On 23.09.2016 16:59, glenvt18 wrote:
The code in cDevice::Action() (device.c:1588) which checks whether a
stream can be descrambled by a particular CAM relies on the hard-coded
TS_SCRAMBLING_TIMEOUT value which is 3 seconds. That can be too low not
only for dvbapi, but for some 'real' CAMs as well. When a CAM is unable
to start descrabmling in 3 seconds, recordings and streamdev don't work,
and VNSI plugin has for years been using hacks and workarounds to cope
with it. We need a more flexible solution here. It can be a VDR option,
which can be set to 0 to disable, or a virtual function
cCamSlot::ScramblingTimeout() which can return 0.
@Klaus, what is your opinion on that?
More info on this issue:
If there is only one single CAM in the system, disabling this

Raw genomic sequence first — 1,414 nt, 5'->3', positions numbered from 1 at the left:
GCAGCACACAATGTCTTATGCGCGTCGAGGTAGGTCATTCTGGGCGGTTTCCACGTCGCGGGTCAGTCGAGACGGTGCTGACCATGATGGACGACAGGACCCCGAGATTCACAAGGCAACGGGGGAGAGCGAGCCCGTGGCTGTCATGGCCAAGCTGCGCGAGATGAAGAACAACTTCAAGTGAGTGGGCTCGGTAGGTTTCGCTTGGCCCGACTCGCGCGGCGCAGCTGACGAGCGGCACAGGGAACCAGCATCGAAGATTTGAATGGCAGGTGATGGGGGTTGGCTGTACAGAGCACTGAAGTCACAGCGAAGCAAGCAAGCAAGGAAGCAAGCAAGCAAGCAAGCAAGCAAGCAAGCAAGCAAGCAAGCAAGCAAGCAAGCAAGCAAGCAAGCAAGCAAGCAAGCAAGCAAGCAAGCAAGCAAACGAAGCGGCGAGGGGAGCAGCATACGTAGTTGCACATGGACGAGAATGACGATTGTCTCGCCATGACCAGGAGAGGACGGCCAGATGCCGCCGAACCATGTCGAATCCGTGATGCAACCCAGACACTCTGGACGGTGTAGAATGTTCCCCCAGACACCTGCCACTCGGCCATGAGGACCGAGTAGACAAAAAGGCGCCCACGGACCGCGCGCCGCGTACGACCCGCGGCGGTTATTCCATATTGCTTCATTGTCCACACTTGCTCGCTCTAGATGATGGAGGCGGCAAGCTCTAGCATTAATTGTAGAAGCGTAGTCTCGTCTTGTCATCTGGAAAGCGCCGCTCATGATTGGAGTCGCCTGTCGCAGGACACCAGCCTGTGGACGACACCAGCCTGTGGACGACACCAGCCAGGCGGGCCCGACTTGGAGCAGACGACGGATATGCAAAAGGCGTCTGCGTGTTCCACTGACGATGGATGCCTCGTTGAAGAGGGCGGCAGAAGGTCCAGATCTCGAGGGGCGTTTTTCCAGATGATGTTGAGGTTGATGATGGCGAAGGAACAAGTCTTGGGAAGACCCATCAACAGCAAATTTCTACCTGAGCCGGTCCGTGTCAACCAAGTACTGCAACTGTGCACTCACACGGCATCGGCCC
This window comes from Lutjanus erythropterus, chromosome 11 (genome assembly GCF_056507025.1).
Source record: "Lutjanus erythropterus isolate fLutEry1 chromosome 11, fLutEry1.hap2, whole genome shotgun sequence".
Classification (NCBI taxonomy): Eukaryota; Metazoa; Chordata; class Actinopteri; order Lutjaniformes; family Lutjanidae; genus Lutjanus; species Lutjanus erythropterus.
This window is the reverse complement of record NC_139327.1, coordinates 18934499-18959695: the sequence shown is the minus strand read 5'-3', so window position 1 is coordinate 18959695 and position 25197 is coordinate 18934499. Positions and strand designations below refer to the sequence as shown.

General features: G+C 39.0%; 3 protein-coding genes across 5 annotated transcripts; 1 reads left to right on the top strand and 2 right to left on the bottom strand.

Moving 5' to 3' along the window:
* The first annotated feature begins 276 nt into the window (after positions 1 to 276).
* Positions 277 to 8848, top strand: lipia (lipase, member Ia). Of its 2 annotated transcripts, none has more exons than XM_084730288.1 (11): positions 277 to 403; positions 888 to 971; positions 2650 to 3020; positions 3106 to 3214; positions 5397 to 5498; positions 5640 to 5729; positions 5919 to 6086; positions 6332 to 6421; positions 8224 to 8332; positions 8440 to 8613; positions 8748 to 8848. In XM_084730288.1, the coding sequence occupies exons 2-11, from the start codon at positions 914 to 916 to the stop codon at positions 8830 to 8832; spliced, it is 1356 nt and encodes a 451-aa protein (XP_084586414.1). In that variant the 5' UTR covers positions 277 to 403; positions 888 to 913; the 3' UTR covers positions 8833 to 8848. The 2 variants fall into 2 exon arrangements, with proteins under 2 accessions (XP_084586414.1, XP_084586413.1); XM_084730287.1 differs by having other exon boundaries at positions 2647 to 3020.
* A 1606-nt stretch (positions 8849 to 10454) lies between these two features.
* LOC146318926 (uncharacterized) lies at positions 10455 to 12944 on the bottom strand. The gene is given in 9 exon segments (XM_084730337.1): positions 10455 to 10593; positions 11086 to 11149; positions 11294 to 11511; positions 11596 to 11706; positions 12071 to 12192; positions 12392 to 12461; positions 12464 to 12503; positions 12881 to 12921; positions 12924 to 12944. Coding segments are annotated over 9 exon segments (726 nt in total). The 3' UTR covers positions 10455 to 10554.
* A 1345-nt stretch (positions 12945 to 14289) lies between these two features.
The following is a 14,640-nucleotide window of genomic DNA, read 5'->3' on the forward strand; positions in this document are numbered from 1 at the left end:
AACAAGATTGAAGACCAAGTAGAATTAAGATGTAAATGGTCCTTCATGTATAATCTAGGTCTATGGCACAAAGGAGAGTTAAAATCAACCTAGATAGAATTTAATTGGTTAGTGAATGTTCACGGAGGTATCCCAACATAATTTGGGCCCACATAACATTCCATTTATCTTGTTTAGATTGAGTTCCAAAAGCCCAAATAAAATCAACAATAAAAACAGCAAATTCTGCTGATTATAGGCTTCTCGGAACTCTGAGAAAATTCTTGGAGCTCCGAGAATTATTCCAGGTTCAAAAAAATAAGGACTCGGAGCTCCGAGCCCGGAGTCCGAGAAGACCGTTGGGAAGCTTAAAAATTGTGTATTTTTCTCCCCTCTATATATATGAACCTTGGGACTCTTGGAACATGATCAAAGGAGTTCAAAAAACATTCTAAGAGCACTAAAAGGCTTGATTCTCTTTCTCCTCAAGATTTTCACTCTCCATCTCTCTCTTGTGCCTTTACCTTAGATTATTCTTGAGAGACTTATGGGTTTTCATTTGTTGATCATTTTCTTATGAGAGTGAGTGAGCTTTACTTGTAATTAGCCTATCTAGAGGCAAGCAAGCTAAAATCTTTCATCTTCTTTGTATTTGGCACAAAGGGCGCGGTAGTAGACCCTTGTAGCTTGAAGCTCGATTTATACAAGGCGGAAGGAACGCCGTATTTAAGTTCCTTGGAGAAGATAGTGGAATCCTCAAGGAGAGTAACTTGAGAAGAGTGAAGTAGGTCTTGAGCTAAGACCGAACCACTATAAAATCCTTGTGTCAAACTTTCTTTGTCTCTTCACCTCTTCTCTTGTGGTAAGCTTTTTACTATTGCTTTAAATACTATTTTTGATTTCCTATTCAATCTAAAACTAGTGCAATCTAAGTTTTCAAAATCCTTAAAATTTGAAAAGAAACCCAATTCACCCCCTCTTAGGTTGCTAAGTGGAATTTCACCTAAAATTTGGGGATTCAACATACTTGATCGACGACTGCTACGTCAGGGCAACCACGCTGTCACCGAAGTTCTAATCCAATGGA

timeout might make sense. However, if there is more than one CAM,
VDR can't know which CAM will be able to actually decrypt the
broadcast, so it has to try each of them in turn. With a long timeout,
switching between channels might take very long, while a short timeout
could (and apparently does) sometimes missfire. So 3 seconds is a
compromise between the two.
I don't know what that VNSI stuff does, but usually if the first try
doesn't work, VDR will retry after a few seconds and eventually the
channel will get decrypted (and a timed recording Will start).
Can you please verify if this works with your setup? I.e. start VDR
without any patches or plugins ("plain vanilla", except for any plugins
that are absolutely necessary - but in particular no VNSI!) and set
a timer for an encrypted channel. Then check whether VDR retries
using the CAM and eventually starts the recording.
In order to handle the case with only one single CAM you could try changing
if (t > TS_SCRAMBLING_TIMEOUT)
if (t > TS_SCRAMBLING_TIMEOUT && CamSlots.Count() > 1)
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